So for you, if for anybody listening, it’s like what is it that you love to do? Like, if you love to do makeup, I mean, there’s a whole genre of makeup on YouTube. If you’re a DIY-er or if you want to interview people, if you want to, you know, there’s just like so many things. It’s figuring out what is it that you enjoy, and then applying strategy behind that.

But just stay true to you because I get people coming to me saying, you know, “I’m in my mid 40s. I’m a woman and I’m too old for YouTube.” That’s garbage.

Because there’s a woman I follow. She is unbelievably beautiful, for one. But that aside, she has built a channel on doing her makeup. She’s probably in her late 40s, maybe early 50s. She speaks about, you know, having etiquette and being classy in the workspace and things, and she has a channel that’s about to hit a million subscribers. What

Jillian Leslie 43:28
What channel is it?

Amanda Muse 43:29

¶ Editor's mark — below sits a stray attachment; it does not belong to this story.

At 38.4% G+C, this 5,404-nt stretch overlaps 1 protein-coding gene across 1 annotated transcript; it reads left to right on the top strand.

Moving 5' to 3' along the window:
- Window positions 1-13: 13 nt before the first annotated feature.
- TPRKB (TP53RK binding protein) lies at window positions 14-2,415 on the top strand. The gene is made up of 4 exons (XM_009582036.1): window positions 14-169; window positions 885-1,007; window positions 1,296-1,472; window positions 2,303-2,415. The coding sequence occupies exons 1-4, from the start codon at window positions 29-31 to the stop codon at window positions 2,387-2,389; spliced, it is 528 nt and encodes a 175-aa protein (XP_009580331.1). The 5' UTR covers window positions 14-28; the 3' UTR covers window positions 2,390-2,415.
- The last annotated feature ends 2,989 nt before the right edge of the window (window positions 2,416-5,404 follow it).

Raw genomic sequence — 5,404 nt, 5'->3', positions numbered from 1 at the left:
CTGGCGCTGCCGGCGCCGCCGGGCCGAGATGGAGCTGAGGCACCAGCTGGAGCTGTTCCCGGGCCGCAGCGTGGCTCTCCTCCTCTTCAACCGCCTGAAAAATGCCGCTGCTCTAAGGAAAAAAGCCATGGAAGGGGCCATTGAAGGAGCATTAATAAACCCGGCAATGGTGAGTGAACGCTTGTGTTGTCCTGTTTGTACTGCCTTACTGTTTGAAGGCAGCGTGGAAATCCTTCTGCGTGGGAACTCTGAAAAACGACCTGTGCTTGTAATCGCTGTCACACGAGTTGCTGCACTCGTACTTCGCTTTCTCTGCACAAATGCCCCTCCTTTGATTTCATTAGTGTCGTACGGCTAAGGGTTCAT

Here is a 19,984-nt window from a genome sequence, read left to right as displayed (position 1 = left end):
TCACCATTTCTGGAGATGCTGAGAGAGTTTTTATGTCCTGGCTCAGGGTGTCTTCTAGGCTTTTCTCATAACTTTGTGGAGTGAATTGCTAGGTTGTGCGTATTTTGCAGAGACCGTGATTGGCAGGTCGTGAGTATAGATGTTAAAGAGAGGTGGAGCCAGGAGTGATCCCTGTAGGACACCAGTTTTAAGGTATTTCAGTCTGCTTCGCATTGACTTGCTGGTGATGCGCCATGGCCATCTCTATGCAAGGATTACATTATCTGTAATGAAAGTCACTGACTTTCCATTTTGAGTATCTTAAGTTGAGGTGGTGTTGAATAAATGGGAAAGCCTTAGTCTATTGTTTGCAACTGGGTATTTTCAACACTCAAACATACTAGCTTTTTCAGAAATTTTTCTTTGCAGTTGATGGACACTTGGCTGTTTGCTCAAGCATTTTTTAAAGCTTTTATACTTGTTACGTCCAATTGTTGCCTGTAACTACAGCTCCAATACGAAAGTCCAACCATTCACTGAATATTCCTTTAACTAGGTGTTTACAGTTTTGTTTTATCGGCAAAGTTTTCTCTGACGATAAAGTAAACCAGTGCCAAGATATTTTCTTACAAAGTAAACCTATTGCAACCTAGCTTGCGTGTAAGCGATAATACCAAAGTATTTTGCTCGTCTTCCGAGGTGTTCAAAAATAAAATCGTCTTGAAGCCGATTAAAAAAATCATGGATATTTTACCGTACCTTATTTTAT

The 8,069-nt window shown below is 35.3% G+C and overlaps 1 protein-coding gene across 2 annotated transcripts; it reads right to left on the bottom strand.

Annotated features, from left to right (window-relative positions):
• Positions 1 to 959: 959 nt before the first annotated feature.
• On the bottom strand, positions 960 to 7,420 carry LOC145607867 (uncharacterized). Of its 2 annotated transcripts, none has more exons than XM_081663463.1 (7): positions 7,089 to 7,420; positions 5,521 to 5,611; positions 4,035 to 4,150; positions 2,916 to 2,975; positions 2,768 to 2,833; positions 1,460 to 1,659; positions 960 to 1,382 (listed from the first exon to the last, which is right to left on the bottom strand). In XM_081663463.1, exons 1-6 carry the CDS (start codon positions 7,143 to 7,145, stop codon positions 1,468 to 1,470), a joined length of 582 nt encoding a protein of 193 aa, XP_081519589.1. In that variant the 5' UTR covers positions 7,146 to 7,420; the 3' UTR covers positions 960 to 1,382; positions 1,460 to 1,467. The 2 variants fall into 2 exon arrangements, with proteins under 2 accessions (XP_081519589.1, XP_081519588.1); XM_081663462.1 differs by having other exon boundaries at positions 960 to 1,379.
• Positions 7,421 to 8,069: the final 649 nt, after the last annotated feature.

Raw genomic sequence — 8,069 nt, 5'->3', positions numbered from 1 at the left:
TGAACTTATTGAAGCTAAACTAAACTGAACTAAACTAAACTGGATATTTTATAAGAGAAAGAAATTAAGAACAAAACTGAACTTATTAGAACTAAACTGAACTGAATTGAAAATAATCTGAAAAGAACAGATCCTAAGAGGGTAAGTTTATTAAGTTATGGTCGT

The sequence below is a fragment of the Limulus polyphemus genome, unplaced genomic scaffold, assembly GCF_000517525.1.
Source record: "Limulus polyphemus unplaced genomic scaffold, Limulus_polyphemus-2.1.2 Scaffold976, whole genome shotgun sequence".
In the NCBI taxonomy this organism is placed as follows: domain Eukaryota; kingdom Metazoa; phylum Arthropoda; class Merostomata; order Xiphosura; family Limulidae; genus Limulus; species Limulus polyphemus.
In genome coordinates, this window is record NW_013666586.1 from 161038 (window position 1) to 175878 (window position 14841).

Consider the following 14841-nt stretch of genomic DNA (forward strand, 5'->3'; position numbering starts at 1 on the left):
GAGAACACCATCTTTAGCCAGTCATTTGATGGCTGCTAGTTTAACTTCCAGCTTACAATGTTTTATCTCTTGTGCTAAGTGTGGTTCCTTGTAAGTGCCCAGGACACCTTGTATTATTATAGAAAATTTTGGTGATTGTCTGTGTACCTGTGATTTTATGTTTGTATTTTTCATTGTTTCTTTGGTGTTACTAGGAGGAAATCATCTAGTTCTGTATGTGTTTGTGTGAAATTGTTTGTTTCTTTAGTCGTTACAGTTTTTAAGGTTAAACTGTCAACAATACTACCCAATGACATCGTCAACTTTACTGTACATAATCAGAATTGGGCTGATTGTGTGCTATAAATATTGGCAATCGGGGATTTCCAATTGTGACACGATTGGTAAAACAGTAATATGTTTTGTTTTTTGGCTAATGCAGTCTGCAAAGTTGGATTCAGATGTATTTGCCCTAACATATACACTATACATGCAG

Her name is Danielle Sachse. I might be pronouncing her name wrong. S-A-C-H-S-E. And she’s out of Houston. And she’s like, I remember finding her channel when she was first starting out. She’s a reporter and so she has that traditional media background. But it’s not like she knows that… she’s not doing everything according to strategy. You know what I mean?

Like I watch it. I’m like “Oh, Danielle, if you just did this one thing, it would blow up.” But the fact is, she’s blowing up anyway because she’s staying true to who she is, what her content strengths are and she’s not shifting it.

And she’s built this loyal following. And I think it’s not about how old you are. It’s tapping into the right people for you, and just creating that hub, that community and then just keep showing up for them.

Jillian Leslie 44:15
And that connection.

Amanda Muse 44:17

Jillian Leslie 44:18
Oh, Amanda, this is so, I don’t know, I could talk to you forever.

Amanda Muse 44:22
I love talking shop. I know, it’s like my favorite. I see my husband circling around the house, he’s like, “Are you done podcasting?” I’m like, “No, can’t commit yet.”